I have been told I was reading too much into the play when I confronted a few people with my thoughts, and I cannot deny this. I am truly reading into the play, but I do not regret it. I would have not have a gender related problem with it had it only been about relationships and sex, even so from the male’s perspective, since then the issue would not be about gender stereotypes. But that is not currently the case. The main issue here is that there is a severe lack of voice from the side of the women, and I wish I had the creative excellence to do something about it. But I know that even if I could, it would barely be popular simply because it is not something the audience is used to seeing. If there would be a female student pining for a male in just the same way as the play showed, there would be no question of how accepted that kind of behavior will be. The solution can only come from people making these plays, to try and bring a uni-sexual voice into the entire conception.

Wo-man has always been an extension of man. To be a man is the default, to be a woman is a defect. Hence when a woman is asking for equal representation in arts and media, it is asking for something that doesn’t exist by default, something that needs to consciously be provided. To finally clarify my position further, I would quote Simone de Beauvoir in her book The Second Sex:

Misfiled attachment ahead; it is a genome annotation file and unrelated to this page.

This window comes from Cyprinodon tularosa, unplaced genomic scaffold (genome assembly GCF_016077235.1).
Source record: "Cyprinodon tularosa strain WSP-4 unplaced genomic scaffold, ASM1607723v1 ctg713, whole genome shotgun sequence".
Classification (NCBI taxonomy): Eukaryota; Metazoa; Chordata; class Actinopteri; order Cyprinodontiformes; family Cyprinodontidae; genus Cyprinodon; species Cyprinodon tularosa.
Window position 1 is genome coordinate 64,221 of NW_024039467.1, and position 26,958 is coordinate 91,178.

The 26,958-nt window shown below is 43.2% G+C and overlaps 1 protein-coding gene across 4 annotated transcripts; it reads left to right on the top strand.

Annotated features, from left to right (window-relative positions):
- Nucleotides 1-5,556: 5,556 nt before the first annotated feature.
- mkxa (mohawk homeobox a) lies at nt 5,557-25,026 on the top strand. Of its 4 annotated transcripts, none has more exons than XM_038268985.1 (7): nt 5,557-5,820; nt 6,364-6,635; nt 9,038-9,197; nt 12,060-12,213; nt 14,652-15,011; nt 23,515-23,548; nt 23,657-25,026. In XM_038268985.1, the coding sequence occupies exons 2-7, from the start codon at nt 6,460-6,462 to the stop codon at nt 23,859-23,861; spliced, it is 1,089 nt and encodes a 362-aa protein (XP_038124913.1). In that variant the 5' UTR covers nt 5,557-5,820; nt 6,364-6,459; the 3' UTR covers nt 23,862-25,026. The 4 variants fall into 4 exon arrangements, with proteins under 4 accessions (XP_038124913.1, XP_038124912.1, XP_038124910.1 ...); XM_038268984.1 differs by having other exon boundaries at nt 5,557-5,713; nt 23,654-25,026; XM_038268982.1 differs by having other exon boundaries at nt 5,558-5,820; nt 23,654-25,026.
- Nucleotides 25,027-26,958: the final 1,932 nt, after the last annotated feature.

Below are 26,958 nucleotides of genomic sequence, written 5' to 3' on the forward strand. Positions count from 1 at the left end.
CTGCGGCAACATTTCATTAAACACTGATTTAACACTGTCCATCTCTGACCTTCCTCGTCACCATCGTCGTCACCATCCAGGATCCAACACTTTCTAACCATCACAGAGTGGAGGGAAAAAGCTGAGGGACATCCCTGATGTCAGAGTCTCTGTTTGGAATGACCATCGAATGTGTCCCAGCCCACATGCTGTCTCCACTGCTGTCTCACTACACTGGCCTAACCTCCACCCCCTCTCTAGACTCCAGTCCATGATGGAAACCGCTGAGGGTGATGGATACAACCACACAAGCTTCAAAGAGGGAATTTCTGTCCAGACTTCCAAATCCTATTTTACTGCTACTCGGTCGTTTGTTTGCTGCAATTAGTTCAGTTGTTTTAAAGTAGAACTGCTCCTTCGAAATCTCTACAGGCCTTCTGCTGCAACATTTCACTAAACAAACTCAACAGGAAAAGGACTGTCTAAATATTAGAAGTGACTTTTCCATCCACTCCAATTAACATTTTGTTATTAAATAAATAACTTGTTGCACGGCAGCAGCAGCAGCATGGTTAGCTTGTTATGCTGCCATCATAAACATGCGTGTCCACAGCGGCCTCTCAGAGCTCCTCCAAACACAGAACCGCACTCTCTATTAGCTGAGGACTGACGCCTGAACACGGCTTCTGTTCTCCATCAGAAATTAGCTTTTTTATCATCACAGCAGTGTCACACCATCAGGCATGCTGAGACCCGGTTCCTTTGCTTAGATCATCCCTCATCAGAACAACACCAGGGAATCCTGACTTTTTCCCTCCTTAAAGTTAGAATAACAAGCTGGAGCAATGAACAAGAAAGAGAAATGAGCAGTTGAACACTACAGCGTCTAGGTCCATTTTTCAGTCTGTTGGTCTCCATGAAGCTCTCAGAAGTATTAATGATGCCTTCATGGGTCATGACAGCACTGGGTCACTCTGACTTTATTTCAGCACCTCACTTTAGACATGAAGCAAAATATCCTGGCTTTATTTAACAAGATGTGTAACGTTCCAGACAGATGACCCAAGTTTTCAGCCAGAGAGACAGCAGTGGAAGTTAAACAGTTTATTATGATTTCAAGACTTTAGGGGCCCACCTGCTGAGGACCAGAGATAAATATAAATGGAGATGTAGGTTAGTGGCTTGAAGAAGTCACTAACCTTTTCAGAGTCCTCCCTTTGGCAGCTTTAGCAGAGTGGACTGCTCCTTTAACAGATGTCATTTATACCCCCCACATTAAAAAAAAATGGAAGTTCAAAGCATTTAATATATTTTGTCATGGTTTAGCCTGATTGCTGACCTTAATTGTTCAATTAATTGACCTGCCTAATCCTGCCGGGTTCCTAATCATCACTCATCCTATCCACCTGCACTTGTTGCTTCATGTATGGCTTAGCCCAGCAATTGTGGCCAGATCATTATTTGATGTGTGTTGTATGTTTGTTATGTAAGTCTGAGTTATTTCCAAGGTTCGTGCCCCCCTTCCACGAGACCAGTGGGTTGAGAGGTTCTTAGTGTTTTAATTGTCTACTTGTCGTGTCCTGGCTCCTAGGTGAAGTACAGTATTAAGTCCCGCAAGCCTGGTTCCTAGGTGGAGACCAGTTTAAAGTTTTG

“In the midst of an abstract discussion, it is vexing to hear a man say: ‘You think thus and so because you are a woman’; but I know my only defense is to reply: ‘I think thus and so because it is true’ thereby removing my subjective self from the discussion. It would be out of question to reply: ‘And you think the contrary since you are man,’ for it is understood as a fact that being a man is no peculiarity. “

The only way to battle this is to create a medium where it is not necessary to ‘leave your brains aside’ to enjoy a show, and to be critical is not undesirable, but a habitual reaction.